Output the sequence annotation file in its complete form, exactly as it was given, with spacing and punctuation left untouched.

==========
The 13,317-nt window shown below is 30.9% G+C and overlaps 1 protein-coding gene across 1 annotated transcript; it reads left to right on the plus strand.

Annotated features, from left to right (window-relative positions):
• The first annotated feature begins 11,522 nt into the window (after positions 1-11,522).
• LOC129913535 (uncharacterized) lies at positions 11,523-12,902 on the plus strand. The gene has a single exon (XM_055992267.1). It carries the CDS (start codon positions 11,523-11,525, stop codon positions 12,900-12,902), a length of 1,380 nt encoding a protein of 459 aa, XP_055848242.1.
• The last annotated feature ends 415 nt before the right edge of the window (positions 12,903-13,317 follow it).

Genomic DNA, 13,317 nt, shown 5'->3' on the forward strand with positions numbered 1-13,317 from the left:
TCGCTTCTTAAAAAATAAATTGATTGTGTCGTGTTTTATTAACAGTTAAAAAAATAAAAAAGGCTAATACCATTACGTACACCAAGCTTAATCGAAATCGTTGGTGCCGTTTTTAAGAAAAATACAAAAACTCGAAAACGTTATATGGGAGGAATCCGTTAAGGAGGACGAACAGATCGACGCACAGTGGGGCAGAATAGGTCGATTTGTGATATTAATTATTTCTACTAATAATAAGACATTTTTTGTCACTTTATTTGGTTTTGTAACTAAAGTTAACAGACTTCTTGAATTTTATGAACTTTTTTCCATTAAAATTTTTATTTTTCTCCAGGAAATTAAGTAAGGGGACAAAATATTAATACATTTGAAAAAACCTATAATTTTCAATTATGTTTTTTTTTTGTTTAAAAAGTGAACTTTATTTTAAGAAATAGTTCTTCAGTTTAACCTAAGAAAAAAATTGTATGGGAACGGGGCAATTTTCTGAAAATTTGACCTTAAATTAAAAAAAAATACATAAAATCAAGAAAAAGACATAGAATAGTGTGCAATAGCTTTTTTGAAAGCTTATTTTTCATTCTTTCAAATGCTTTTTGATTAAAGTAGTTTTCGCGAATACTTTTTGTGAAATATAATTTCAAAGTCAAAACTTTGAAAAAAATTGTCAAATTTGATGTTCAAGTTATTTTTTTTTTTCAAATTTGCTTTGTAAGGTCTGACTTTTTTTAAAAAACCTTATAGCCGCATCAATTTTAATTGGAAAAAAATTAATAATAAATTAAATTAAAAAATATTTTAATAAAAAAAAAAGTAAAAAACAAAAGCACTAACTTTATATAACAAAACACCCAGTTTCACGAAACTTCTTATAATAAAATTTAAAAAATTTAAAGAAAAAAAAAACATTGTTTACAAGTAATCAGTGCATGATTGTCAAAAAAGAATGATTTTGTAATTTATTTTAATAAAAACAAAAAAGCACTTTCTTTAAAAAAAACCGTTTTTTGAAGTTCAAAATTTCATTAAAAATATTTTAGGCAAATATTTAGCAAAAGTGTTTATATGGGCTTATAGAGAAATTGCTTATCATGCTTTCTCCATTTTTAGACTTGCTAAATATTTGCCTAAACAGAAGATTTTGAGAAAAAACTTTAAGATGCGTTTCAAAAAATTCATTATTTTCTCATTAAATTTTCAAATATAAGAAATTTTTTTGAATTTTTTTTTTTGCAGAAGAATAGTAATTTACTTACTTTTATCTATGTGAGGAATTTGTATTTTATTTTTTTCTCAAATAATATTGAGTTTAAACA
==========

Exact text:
The 13,317-nt window shown below is 30.9% G+C and overlaps 1 protein-coding gene across 1 annotated transcript; it reads left to right on the plus strand.

Annotated features, from left to right (window-relative positions):
• The first annotated feature begins 11,522 nt into the window (after positions 1-11,522).
• LOC129913535 (uncharacterized) lies at positions 11,523-12,902 on the plus strand. The gene has a single exon (XM_055992267.1). It carries the CDS (start codon positions 11,523-11,525, stop codon positions 12,900-12,902), a length of 1,380 nt encoding a protein of 459 aa, XP_055848242.1.
• The last annotated feature ends 415 nt before the right edge of the window (positions 12,903-13,317 follow it).

Genomic DNA, 13,317 nt, shown 5'->3' on the forward strand with positions numbered 1-13,317 from the left:
TCGCTTCTTAAAAAATAAATTGATTGTGTCGTGTTTTATTAACAGTTAAAAAAATAAAAAAGGCTAATACCATTACGTACACCAAGCTTAATCGAAATCGTTGGTGCCGTTTTTAAGAAAAATACAAAAACTCGAAAACGTTATATGGGAGGAATCCGTTAAGGAGGACGAACAGATCGACGCACAGTGGGGCAGAATAGGTCGATTTGTGATATTAATTATTTCTACTAATAATAAGACATTTTTTGTCACTTTATTTGGTTTTGTAACTAAAGTTAACAGACTTCTTGAATTTTATGAACTTTTTTCCATTAAAATTTTTATTTTTCTCCAGGAAATTAAGTAAGGGGACAAAATATTAATACATTTGAAAAAACCTATAATTTTCAATTATGTTTTTTTTTTGTTTAAAAAGTGAACTTTATTTTAAGAAATAGTTCTTCAGTTTAACCTAAGAAAAAAATTGTATGGGAACGGGGCAATTTTCTGAAAATTTGACCTTAAATTAAAAAAAAATACATAAAATCAAGAAAAAGACATAGAATAGTGTGCAATAGCTTTTTTGAAAGCTTATTTTTCATTCTTTCAAATGCTTTTTGATTAAAGTAGTTTTCGCGAATACTTTTTGTGAAATATAATTTCAAAGTCAAAACTTTGAAAAAAATTGTCAAATTTGATGTTCAAGTTATTTTTTTTTTTCAAATTTGCTTTGTAAGGTCTGACTTTTTTTAAAAAACCTTATAGCCGCATCAATTTTAATTGGAAAAAAATTAATAATAAATTAAATTAAAAAATATTTTAATAAAAAAAAAAGTAAAAAACAAAAGCACTAACTTTATATAACAAAACACCCAGTTTCACGAAACTTCTTATAATAAAATTTAAAAAATTTAAAGAAAAAAAAAACATTGTTTACAAGTAATCAGTGCATGATTGTCAAAAAAGAATGATTTTGTAATTTATTTTAATAAAAACAAAAAAGCACTTTCTTTAAAAAAAACCGTTTTTTGAAGTTCAAAATTTCATTAAAAATATTTTAGGCAAATATTTAGCAAAAGTGTTTATATGGGCTTATAGAGAAATTGCTTATCATGCTTTCTCCATTTTTAGACTTGCTAAATATTTGCCTAAACAGAAGATTTTGAGAAAAAACTTTAAGATGCGTTTCAAAAAATTCATTATTTTCTCATTAAATTTTCAAATATAAGAAATTTTTTTGAATTTTTTTTTTTGCAGAAGAATAGTAATTTACTTACTTTTATCTATGTGAGGAATTTGTATTTTATTTTTTTCTCAAATAATATTGAGTTTAAACA